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Improving application for biostat PhD programs post-graduation

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Hi all,

I graduated a few years ago and recently decided that I'd be interested in doing a biostats PhD. Unfortunately, I didn't have a PhD in mind at all during undergrad, and this coupled with some depression resulted in some lackluster grades. I've been taking / am planning to take some more classes as a non-degree student to fill in gaps / improve my app, but I wanted to get an idea of where I stand and what further classes I should take.

Undergrad Institution: One of Harvard / Yale / Princeton

Major: Computer Science

GPA: 3.6x in major, 3.5x overall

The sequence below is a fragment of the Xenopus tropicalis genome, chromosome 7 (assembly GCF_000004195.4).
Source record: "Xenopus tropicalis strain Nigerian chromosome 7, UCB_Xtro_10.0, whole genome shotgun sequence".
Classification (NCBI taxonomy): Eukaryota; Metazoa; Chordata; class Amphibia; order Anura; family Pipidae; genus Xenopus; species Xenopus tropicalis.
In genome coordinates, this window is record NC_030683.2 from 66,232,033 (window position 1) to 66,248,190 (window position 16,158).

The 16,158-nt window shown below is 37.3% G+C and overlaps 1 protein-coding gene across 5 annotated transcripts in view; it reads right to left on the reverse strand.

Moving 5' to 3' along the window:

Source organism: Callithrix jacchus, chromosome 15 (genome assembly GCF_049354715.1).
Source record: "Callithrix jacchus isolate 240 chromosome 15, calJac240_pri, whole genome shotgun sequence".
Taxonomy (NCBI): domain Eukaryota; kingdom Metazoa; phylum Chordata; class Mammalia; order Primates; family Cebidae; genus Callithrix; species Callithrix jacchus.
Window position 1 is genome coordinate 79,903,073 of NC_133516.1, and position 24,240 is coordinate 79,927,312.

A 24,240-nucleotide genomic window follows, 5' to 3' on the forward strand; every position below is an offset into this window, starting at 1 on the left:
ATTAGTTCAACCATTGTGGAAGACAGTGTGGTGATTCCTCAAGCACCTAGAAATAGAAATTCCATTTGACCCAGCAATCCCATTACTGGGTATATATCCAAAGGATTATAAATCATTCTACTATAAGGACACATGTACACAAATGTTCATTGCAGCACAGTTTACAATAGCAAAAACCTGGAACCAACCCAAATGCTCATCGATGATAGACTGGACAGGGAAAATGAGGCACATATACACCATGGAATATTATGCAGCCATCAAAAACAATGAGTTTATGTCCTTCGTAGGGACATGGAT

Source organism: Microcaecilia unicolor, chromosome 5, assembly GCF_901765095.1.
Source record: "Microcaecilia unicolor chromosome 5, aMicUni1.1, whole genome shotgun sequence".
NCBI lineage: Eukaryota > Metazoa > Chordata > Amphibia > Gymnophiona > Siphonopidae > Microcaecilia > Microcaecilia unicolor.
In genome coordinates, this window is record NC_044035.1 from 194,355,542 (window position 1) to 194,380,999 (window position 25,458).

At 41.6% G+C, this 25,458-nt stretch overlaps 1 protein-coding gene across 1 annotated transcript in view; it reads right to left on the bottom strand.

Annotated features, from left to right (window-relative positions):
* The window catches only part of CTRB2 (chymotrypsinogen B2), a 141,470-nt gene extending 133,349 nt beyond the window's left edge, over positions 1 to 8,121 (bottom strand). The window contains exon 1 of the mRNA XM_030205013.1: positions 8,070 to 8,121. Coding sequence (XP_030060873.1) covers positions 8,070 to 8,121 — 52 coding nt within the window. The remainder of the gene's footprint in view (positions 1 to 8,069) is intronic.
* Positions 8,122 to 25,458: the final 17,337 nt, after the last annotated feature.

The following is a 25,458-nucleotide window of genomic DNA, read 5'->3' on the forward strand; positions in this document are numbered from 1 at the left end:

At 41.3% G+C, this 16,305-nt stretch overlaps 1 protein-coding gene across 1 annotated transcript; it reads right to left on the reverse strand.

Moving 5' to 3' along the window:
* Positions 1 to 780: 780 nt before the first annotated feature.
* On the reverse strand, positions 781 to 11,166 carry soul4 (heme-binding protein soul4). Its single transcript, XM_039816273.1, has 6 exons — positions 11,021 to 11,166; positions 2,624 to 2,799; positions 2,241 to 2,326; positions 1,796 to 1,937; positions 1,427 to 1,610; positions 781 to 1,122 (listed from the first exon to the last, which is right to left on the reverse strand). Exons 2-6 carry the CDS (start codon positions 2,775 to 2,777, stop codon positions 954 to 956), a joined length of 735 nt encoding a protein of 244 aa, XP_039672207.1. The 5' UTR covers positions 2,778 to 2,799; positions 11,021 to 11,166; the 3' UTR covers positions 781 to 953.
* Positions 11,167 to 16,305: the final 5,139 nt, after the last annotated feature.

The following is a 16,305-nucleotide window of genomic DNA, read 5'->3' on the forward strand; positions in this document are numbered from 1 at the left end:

Type of Student: Domestic, ORM

GRE General Test: Expecting 167 Q, 167 V, 5 W

Programs Applying: PhD in Biostats 

Research Experience: Currently doing image processing research with a

CS professor. I'll hopefully get a paper and letter from it, but not sure yet.

Also have 3 years of work experience as a data scientist + software engineer (but

not research work)

Letters of Recommendation (3 letters): One from my real analysis professor in undergrad (bit of an

odd case, since I got a B in the class because I timed myself badly on the final, but

he said he would write me a good letter since I wrote very clear proofs and did well

on midterms). One from my advanced linear algebra professor, but the class was taken

at a school ranked ~100 as a non degree student (got an A+). Hopefully one from the

CS prof I'm doing research with.

Relevant Course Work: 

Math / Stat

Calc II (high school, A)

Multivariable Calculus - B+

Probability and Statistics (200 level, but used multi var calc) - B+

Multivariate Statistics for the Social Sciences - A

Linear Algebra - credit (but took advanced LA after graduating, see line below..)

Advanced Linear Algebra (proof based, taken at GMU) - A+

Real Analysis - B (but will get a letter of rec from the professor, as said above)


Algorithms - B+

Math for CS - A-